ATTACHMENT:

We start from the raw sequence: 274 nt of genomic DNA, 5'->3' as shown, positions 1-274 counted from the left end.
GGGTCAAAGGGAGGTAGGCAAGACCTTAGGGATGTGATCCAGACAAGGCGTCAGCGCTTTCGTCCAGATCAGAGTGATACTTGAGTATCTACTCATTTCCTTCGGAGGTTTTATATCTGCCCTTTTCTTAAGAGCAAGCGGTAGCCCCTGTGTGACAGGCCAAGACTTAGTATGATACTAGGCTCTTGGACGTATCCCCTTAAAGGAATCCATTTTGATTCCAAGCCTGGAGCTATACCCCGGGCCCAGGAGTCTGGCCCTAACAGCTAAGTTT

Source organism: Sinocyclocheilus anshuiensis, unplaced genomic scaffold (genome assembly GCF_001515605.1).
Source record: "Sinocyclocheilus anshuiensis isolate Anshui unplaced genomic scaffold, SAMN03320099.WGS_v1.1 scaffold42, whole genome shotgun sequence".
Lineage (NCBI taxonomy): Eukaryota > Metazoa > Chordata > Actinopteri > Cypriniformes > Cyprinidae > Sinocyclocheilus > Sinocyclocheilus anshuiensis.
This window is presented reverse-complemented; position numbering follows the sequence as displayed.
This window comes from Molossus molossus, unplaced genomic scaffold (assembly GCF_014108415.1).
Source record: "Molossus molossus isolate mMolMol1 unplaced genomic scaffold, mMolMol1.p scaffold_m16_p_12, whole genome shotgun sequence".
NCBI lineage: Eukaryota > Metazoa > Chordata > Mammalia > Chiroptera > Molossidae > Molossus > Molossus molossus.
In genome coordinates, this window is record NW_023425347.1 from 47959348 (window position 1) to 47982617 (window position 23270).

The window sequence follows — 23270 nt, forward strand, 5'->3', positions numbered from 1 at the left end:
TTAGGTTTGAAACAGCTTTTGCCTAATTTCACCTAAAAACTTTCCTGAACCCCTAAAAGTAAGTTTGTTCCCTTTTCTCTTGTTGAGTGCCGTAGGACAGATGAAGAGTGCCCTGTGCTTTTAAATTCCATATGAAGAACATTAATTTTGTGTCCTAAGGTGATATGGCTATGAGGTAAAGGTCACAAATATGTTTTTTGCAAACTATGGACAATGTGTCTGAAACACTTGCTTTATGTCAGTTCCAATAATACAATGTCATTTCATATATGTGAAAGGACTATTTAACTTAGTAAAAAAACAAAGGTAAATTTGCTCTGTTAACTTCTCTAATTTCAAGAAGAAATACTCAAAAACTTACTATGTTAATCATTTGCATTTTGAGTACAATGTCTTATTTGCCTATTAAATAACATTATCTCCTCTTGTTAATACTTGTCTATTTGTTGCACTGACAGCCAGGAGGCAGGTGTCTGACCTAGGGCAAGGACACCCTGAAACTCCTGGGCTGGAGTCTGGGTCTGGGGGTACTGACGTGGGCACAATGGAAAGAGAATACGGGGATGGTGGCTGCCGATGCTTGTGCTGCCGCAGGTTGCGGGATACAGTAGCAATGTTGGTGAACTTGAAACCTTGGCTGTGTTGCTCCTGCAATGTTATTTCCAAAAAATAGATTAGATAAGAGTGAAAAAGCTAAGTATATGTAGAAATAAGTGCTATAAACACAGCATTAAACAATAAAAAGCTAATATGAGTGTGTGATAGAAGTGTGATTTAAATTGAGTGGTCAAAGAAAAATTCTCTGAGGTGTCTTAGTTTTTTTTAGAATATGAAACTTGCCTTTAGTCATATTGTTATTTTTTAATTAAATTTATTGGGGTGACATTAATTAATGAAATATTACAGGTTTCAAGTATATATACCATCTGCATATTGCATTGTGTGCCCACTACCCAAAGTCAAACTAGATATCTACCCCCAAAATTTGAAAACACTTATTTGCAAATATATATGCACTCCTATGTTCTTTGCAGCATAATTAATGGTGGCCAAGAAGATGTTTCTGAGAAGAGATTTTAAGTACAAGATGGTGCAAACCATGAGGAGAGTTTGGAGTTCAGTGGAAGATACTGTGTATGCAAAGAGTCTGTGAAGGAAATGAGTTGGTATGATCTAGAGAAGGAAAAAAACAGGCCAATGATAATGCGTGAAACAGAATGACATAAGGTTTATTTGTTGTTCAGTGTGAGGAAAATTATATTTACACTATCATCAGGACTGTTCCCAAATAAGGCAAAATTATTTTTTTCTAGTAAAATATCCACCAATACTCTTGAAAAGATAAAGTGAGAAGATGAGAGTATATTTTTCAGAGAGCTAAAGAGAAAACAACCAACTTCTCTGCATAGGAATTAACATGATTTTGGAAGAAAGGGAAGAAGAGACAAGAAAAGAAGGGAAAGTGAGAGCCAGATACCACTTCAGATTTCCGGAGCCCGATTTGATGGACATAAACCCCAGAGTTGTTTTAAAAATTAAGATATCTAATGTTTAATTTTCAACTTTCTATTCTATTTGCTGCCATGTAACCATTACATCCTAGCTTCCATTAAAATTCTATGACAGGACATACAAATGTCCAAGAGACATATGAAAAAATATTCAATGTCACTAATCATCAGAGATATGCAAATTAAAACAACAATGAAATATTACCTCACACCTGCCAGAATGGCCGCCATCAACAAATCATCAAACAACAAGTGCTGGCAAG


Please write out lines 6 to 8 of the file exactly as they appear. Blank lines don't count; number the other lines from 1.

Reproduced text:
This window is presented reverse-complemented; position numbering follows the sequence as displayed.
This window comes from Molossus molossus, unplaced genomic scaffold (assembly GCF_014108415.1).
Source record: "Molossus molossus isolate mMolMol1 unplaced genomic scaffold, mMolMol1.p scaffold_m16_p_12, whole genome shotgun sequence".